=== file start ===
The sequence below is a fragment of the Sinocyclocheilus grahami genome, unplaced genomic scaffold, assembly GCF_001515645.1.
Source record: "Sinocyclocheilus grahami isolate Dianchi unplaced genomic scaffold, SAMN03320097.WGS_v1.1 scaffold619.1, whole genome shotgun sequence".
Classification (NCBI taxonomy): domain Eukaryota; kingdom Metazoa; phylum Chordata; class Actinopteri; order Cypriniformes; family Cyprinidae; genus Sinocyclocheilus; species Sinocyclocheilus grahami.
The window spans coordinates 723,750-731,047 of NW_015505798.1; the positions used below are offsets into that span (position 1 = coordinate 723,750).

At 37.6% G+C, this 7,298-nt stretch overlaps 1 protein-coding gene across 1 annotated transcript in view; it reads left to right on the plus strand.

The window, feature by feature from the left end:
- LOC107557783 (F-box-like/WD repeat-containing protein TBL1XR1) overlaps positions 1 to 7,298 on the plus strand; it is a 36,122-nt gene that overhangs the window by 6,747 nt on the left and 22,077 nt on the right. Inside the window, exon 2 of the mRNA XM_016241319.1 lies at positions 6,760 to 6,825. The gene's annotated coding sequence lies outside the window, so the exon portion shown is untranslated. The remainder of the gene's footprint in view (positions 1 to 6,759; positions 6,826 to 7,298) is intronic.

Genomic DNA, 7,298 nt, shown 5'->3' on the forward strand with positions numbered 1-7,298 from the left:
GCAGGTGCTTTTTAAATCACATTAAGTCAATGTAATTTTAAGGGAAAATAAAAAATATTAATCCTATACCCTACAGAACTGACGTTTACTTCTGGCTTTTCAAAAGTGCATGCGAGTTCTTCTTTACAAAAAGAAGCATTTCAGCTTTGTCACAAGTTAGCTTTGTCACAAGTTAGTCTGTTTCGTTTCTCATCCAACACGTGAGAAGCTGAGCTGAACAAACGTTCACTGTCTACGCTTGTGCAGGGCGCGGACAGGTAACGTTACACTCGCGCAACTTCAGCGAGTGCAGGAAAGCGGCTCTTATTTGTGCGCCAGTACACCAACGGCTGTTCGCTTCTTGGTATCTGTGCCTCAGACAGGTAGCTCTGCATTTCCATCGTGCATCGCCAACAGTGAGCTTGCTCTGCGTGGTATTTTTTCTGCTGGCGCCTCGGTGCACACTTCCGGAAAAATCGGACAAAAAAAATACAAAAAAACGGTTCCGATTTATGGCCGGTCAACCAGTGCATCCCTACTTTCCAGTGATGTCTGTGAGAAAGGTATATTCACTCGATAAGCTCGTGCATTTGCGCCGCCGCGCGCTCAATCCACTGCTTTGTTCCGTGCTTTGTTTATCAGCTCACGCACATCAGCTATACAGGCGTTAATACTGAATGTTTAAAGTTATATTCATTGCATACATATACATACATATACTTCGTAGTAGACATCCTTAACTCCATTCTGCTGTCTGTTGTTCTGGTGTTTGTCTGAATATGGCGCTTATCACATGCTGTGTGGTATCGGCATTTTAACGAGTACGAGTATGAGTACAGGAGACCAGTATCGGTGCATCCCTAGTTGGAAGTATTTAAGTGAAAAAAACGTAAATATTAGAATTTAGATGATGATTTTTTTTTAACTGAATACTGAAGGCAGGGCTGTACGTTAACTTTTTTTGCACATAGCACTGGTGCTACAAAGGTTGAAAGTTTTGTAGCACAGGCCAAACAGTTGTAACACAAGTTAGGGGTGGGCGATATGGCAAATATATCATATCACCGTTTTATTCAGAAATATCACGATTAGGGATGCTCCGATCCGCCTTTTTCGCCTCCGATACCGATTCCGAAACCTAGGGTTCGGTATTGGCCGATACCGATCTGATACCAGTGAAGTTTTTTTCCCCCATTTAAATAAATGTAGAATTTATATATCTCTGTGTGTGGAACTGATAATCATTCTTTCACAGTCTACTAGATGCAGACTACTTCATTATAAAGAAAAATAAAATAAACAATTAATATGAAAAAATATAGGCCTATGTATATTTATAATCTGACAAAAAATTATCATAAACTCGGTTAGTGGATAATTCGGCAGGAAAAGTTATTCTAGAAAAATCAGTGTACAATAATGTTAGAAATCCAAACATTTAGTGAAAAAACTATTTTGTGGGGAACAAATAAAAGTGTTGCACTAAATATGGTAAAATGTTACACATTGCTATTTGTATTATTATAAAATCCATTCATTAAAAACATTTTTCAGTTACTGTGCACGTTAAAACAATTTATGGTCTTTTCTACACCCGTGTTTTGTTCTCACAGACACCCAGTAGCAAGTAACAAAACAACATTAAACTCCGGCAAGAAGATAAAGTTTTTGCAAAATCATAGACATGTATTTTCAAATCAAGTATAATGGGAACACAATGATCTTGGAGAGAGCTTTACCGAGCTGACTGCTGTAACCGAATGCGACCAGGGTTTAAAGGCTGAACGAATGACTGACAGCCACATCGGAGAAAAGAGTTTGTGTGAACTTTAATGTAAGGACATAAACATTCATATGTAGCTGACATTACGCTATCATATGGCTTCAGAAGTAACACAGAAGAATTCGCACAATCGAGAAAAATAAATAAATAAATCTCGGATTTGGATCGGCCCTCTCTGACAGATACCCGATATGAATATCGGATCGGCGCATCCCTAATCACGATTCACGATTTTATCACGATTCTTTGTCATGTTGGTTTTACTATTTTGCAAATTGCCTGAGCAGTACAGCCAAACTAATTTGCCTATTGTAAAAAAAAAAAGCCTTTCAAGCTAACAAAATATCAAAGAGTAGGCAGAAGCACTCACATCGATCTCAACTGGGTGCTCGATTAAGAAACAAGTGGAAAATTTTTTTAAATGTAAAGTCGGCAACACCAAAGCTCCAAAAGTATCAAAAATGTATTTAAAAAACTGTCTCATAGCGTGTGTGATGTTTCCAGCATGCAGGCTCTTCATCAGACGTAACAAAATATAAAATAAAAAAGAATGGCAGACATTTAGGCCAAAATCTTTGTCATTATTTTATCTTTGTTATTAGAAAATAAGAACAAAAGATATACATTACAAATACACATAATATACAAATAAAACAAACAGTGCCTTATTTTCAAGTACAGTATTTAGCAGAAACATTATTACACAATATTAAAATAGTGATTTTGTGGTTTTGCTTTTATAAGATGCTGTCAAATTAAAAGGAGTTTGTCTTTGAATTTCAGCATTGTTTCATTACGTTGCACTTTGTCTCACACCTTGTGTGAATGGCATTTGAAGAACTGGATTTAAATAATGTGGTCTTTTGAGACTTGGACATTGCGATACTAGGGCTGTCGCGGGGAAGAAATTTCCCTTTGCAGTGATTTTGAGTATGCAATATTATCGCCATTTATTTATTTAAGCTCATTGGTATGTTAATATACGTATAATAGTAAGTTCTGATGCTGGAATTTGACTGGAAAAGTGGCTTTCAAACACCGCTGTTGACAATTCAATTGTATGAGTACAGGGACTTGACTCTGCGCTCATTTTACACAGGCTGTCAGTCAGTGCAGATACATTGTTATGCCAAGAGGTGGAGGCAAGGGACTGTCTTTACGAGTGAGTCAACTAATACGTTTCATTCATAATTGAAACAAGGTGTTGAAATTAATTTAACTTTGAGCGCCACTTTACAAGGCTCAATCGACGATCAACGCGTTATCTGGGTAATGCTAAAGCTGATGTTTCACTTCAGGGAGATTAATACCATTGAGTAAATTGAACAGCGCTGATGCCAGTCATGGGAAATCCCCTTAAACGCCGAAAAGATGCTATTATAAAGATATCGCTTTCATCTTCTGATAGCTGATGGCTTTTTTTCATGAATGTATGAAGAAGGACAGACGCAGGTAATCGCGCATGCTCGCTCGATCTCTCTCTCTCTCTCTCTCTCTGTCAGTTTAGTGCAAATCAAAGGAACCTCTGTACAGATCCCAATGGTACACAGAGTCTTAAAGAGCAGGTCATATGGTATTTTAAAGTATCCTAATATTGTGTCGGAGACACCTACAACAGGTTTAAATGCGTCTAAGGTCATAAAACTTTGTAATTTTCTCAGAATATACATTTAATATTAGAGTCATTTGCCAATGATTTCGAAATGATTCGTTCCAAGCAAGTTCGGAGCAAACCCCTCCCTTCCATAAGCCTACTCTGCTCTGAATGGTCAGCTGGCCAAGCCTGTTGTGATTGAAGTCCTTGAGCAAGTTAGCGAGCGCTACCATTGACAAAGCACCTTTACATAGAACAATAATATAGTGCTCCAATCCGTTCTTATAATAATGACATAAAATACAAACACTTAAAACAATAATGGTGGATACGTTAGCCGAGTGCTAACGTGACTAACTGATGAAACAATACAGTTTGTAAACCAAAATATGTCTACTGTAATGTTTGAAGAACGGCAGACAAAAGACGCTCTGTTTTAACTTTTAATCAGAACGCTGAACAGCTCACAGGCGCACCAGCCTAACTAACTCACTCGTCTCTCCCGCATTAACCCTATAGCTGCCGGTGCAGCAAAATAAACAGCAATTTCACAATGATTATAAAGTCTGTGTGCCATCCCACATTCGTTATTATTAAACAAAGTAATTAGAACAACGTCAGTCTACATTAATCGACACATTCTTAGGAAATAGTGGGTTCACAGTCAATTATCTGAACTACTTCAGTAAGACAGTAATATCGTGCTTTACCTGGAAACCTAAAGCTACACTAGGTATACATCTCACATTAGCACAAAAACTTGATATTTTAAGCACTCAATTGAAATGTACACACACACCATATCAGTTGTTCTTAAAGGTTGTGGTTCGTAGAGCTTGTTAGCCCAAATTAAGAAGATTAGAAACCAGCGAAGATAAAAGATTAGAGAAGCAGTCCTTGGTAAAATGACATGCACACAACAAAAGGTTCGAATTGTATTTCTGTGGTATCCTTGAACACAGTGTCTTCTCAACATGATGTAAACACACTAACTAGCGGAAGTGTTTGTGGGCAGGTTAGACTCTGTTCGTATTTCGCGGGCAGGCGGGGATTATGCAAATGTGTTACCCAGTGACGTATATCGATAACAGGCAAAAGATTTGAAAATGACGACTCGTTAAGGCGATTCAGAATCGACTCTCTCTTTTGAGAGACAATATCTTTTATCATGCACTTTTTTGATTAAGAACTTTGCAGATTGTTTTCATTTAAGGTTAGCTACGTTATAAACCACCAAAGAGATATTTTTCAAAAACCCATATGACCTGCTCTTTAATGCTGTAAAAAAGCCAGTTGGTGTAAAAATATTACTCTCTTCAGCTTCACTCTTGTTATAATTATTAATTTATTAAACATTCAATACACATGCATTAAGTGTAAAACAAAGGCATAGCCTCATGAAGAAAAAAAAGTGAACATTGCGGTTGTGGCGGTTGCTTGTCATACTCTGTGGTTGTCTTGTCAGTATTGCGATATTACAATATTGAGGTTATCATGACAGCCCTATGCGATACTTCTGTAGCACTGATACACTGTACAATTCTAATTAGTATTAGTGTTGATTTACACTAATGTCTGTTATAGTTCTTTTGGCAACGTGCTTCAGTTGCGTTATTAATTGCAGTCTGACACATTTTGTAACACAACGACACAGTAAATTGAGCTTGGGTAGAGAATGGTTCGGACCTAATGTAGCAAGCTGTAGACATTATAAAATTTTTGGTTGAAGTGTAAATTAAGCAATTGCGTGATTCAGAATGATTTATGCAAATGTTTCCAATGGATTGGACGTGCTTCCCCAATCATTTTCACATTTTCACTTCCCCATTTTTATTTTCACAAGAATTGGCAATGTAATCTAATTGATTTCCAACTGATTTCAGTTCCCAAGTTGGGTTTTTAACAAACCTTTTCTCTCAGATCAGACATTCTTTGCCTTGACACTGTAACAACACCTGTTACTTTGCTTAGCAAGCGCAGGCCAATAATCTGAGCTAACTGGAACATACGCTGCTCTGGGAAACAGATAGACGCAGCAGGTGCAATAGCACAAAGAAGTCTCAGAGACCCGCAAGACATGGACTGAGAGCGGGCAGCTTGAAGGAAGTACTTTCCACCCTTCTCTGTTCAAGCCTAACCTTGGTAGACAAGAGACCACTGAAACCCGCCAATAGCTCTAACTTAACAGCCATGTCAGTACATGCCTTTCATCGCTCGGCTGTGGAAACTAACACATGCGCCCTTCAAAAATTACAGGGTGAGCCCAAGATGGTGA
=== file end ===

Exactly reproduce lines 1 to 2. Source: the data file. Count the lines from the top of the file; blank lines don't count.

The sequence below is a fragment of the Sinocyclocheilus grahami genome, unplaced genomic scaffold, assembly GCF_001515645.1.
Source record: "Sinocyclocheilus grahami isolate Dianchi unplaced genomic scaffold, SAMN03320097.WGS_v1.1 scaffold619.1, whole genome shotgun sequence".